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    Has anyone read "The Makeshift Rocket" by Poul Anderson? A spaceship powered by beer. Although the milieu is pretty high on the facepalm index (and national stereotypes abound to the point of racism, begorrah), the beer powered ship isn't too much of a stretch. Although I wouldn't want to drink anything capable of producing noticeable delta-v from it's CO2 content alone...

    On the high end of the scale, E.E. "Doc" Smith's Lensman series had the inertialess drive. You activate your Bergenholm generator and nullify your inertia. Then you fire your rockets and instantly accelerate to the speed at which the drag from the interstellar medium counters your thrust. The more you think about that the less sense it makes. Particularly as intergalactic travel is thereby possible in a matter of weeks - Einstein? Didn't he make Battleship Potemkin?
     
  11. Jan 21, 2014 #10
    :biggrin: You got good cinema brain there.

    Great examples too! Bergenholm even sounds like the Applied Phlebotinum from the Mohs Scale of SF Hardness.
     
  12. Jan 21, 2014 #11

    Ibix

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    Bergenholm was the inventor of the generator. If memory serves, he was an all round genius, handy in a fight, long-time friend of heroic protagonist and Mr Scott style genius mechanic. I think that's on TV Tropes too...
     
  13. Jan 21, 2014 #12

    Filip Larsen

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    While visually very well made, I had many facepalm moments with Gravity.

    Among the biggest was the complete lack of acceleration of free floating objects inside the various spacecrafts while said crafts clearly are rotating (like the broken space shuttle) or accelerating (like during reentry). Most of the implied orbits and orbital mechanics for the involved debris and stations also didn't seem right to me. The stations were too close to each other and the debris shouldn't strike twice since it came from "another orbit" (and with a speed that, if retrograde, would have made its perigee well into the atmosphere anyway). And then there is the silly moment, as others have mentioned, where George is "pulled away" from Sandra ... huh, couldn't they loose him in a more realistic way? Even assuming they were "hanging" towards earth the gravity gradient shouldn't have required the tether to carry more than a few tens of grams. And then there is Sandra getting raised CO2 levels when she is running out of oxygen. Somehow it doesn't seem very plausible to design a spacesuit to stop scrub CO2 when it runs out of oxygen. I guess that perhaps the storyboard had her just run out of of oxygen and then someone late in the production made them aware that you can't really feel lack oxygen and they then tried to fix that by introducing raised CO2 levels.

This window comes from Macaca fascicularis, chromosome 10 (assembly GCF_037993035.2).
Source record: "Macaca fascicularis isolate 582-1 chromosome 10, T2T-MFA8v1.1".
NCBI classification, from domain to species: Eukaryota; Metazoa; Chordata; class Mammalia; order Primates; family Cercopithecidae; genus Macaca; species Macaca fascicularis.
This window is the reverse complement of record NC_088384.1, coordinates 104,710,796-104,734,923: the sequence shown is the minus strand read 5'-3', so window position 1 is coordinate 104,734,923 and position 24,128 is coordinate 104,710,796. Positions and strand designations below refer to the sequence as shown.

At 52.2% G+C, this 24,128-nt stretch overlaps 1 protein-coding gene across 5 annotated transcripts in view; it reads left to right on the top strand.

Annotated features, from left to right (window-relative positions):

Oh well.

    My price for least facepalm moments in a space movie goes to "Apollo 13", closely followed by "2001 : A Space Odyssey" (which, however well-made at the time, did had a few such moments).
     
  14. Jan 22, 2014 #13

    Cthugha

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    The infinite improbability drive from Hitchhiker's Guide to the Galaxy gets an unambiguous φπ of i from me.
     
  15. Jan 22, 2014 #14
    :approve: love it! As the ex-engineer I'd give it a φπ of j^2. Where you're not entirely sure who's doing all that facepalming, or whether they even have faces. Way to go Doug.

    The Bad News drive was pretty convincing though.
     
    Last edited by a moderator: Jan 22, 2014
  16. Jan 22, 2014 #15
    What were those moments for you?
     
  17. Jan 22, 2014 #16

    Filip Larsen

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    The scenes on the moon mostly. In general people moves around like in earth gravity when indoors, but not when suited up outside (a common fallacy in sci-fi movies I guess). Also, when the small shuttle is in free fall on the trip to the excavation site people inside moved around like in earth gravity instead of being in free fall as expected. This is in contrast to the many other scenes in the movie where free fall is explicitly depicted. I never got around to finish reading "The Making of 2001" from Modern Library so I don't know if there is a good reason why the moon scenes "lack" so in this department.
     
  18. Jan 22, 2014 #17
    "Pretty similar to star wars in that respect; but then, this is a mistake that pretty much every sci-fi movie makes when they have fast attack ships. "

    I read that are no sharp turns in Babylon 5, i havent checked it.

    In Space Battleship Yamato, movement at least was also more realistic.
     
  19. Feb 5, 2014 #18

    Ryan_m_b

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    I like the system in Al Reynolds Poseidon's Children trilogy (third not yet out). Essentially new theories beyond the standard model are developed that allow for novel ways to extract energy from matter allowing generation ships to get up to small but significant percentages of the speed of light. What I like about it is it doesn't rely on too much technobabble, in fact these new models aren't really explained at all aside from what they allow and their limitations. It's my interpretation that a mechanism is revealed to cause the annihilation of matter without needing large quantities of antimatter in a controlled way.

    Bottom line though it's nice because it's simple, not overly-explained and comes with rigorous capabilities AND limitations.
     
  20. Feb 5, 2014 #19
    Limitations and drama go hand in hand. Often actually selecting for certain limitations (that suit the story and even themes of the story you're trying to tell) makes for a more satisfying literary playground whilst limiting conceits.